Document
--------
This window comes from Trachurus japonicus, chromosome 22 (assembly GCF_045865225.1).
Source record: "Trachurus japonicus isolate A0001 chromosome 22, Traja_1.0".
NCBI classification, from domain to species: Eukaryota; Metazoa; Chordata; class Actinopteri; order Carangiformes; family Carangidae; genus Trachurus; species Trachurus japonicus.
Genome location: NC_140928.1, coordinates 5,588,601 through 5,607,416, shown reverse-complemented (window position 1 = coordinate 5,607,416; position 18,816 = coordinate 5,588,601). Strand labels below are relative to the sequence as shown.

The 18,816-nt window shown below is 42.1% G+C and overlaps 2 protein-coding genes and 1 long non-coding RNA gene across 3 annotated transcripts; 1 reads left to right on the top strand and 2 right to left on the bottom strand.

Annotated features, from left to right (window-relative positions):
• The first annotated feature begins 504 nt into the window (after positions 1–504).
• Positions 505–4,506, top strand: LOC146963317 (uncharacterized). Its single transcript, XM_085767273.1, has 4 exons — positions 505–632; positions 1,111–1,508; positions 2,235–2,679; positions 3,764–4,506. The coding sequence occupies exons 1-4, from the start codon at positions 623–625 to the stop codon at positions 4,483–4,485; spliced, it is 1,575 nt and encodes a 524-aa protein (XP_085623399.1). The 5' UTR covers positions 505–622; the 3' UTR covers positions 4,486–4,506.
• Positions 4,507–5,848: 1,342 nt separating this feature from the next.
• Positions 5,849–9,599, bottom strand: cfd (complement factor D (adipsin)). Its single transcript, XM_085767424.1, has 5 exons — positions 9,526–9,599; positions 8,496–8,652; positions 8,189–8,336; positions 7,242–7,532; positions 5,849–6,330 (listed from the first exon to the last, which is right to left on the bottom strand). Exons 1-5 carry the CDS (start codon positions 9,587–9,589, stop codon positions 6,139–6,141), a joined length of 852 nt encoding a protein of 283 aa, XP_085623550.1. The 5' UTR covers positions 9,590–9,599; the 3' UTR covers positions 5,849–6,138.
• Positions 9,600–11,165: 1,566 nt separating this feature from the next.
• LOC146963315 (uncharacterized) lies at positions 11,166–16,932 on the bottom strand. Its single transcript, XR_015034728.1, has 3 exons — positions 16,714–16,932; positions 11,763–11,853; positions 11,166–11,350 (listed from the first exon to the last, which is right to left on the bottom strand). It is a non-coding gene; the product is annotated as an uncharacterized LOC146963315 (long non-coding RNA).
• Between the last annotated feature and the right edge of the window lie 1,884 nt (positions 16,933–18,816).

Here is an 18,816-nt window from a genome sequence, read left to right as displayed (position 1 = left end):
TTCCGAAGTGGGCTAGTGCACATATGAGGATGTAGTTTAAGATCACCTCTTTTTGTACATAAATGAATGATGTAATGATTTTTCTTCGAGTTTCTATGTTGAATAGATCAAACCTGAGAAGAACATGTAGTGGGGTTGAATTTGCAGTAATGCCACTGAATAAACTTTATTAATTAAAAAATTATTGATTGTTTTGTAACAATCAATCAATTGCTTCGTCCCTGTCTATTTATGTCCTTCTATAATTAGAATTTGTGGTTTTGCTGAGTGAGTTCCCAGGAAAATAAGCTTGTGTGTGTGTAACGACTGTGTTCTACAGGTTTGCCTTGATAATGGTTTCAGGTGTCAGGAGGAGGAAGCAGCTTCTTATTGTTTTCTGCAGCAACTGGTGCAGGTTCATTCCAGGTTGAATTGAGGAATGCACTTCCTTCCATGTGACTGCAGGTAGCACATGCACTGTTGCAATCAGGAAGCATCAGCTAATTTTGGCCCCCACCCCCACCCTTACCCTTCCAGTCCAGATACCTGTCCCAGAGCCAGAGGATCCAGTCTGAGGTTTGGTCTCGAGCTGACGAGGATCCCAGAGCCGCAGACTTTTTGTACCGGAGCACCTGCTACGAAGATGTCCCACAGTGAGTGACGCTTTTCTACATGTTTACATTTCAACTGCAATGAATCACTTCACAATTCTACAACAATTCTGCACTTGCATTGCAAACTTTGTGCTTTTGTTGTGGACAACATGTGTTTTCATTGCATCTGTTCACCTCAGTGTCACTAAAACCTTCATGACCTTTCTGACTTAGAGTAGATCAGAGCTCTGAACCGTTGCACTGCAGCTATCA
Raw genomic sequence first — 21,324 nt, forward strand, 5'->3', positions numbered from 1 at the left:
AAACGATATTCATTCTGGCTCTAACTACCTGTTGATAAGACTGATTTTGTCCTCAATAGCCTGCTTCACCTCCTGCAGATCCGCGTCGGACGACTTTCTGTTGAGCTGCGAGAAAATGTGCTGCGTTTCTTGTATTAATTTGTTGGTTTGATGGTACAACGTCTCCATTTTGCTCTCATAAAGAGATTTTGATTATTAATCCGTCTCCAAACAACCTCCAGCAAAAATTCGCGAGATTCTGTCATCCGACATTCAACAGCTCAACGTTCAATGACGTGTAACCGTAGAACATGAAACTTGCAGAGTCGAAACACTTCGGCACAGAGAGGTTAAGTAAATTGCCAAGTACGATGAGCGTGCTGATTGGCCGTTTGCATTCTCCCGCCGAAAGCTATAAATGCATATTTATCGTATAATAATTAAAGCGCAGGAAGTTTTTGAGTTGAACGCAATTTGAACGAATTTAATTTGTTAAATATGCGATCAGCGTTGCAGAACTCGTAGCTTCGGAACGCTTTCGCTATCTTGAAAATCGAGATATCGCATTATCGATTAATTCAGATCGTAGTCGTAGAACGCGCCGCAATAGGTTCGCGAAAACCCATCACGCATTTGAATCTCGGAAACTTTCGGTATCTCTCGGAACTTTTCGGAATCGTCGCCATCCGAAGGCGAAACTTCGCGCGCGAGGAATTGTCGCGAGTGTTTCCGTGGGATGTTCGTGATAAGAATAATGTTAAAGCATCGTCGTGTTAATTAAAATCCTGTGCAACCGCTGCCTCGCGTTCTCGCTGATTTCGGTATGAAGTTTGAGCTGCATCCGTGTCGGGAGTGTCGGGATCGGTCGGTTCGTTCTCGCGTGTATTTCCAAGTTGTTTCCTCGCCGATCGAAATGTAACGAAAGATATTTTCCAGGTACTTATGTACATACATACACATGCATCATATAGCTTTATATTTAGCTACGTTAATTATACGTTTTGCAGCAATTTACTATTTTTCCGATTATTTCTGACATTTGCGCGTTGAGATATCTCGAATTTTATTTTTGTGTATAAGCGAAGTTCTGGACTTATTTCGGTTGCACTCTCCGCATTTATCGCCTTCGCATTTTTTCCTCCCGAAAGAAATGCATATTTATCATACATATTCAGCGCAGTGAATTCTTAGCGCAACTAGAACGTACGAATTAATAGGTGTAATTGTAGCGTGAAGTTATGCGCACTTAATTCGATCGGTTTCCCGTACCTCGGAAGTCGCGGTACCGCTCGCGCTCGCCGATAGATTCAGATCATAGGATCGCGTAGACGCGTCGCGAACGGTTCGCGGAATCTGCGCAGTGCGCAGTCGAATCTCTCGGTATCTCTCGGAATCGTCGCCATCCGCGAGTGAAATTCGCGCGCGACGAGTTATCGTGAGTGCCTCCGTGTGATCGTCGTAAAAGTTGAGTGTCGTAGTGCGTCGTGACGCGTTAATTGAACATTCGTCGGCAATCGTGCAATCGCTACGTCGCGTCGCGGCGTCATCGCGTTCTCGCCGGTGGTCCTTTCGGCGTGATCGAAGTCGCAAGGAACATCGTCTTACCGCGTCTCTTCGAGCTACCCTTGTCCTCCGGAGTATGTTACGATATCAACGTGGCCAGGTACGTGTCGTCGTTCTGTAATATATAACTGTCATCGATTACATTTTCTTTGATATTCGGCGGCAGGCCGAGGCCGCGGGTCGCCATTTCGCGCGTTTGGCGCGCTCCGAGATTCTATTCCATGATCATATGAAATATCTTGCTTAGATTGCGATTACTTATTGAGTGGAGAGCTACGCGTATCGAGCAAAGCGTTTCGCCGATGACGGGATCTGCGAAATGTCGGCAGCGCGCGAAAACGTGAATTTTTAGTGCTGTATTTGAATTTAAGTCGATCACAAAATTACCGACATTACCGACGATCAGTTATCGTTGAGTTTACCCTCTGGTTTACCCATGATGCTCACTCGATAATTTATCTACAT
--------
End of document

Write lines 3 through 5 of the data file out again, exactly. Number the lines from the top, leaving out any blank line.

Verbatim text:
NCBI classification, from domain to species: Eukaryota; Metazoa; Chordata; class Actinopteri; order Carangiformes; family Carangidae; genus Trachurus; species Trachurus japonicus.
Genome location: NC_140928.1, coordinates 5,588,601 through 5,607,416, shown reverse-complemented (window position 1 = coordinate 5,607,416; position 18,816 = coordinate 5,588,601). Strand labels below are relative to the sequence as shown.

The 18,816-nt window shown below is 42.1% G+C and overlaps 2 protein-coding genes and 1 long non-coding RNA gene across 3 annotated transcripts; 1 reads left to right on the top strand and 2 right to left on the bottom strand.